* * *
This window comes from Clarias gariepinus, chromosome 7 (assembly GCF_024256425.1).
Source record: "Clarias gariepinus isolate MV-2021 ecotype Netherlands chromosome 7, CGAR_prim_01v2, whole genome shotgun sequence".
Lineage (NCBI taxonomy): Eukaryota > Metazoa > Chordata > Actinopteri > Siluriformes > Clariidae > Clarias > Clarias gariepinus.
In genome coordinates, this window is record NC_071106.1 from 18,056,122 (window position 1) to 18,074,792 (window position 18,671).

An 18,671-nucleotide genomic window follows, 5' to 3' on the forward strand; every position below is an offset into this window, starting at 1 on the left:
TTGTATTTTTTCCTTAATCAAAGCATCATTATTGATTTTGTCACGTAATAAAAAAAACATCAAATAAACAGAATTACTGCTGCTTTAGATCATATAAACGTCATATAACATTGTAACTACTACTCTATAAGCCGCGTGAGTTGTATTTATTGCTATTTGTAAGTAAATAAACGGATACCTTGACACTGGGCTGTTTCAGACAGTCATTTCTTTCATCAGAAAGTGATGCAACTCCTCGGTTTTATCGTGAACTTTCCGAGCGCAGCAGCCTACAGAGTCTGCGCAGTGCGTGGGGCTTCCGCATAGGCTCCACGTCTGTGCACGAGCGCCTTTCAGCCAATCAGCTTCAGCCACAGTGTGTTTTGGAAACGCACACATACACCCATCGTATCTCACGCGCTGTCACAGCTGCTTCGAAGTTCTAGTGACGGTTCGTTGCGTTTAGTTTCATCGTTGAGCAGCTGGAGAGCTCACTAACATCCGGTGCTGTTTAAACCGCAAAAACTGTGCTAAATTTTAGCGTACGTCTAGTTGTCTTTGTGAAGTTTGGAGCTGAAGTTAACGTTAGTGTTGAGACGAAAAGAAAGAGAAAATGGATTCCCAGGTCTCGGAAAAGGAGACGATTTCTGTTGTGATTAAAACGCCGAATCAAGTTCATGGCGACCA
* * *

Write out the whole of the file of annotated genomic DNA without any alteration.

This window comes from Clarias gariepinus, chromosome 7 (assembly GCF_024256425.1).
Source record: "Clarias gariepinus isolate MV-2021 ecotype Netherlands chromosome 7, CGAR_prim_01v2, whole genome shotgun sequence".
Lineage (NCBI taxonomy): Eukaryota > Metazoa > Chordata > Actinopteri > Siluriformes > Clariidae > Clarias > Clarias gariepinus.
In genome coordinates, this window is record NC_071106.1 from 18,056,122 (window position 1) to 18,074,792 (window position 18,671).

An 18,671-nucleotide genomic window follows, 5' to 3' on the forward strand; every position below is an offset into this window, starting at 1 on the left:
TTGTATTTTTTCCTTAATCAAAGCATCATTATTGATTTTGTCACGTAATAAAAAAAACATCAAATAAACAGAATTACTGCTGCTTTAGATCATATAAACGTCATATAACATTGTAACTACTACTCTATAAGCCGCGTGAGTTGTATTTATTGCTATTTGTAAGTAAATAAACGGATACCTTGACACTGGGCTGTTTCAGACAGTCATTTCTTTCATCAGAAAGTGATGCAACTCCTCGGTTTTATCGTGAACTTTCCGAGCGCAGCAGCCTACAGAGTCTGCGCAGTGCGTGGGGCTTCCGCATAGGCTCCACGTCTGTGCACGAGCGCCTTTCAGCCAATCAGCTTCAGCCACAGTGTGTTTTGGAAACGCACACATACACCCATCGTATCTCACGCGCTGTCACAGCTGCTTCGAAGTTCTAGTGACGGTTCGTTGCGTTTAGTTTCATCGTTGAGCAGCTGGAGAGCTCACTAACATCCGGTGCTGTTTAAACCGCAAAAACTGTGCTAAATTTTAGCGTACGTCTAGTTGTCTTTGTGAAGTTTGGAGCTGAAGTTAACGTTAGTGTTGAGACGAAAAGAAAGAGAAAATGGATTCCCAGGTCTCGGAAAAGGAGACGATTTCTGTTGTGATTAAAACGCCGAATCAAGTTCATGGCGACCA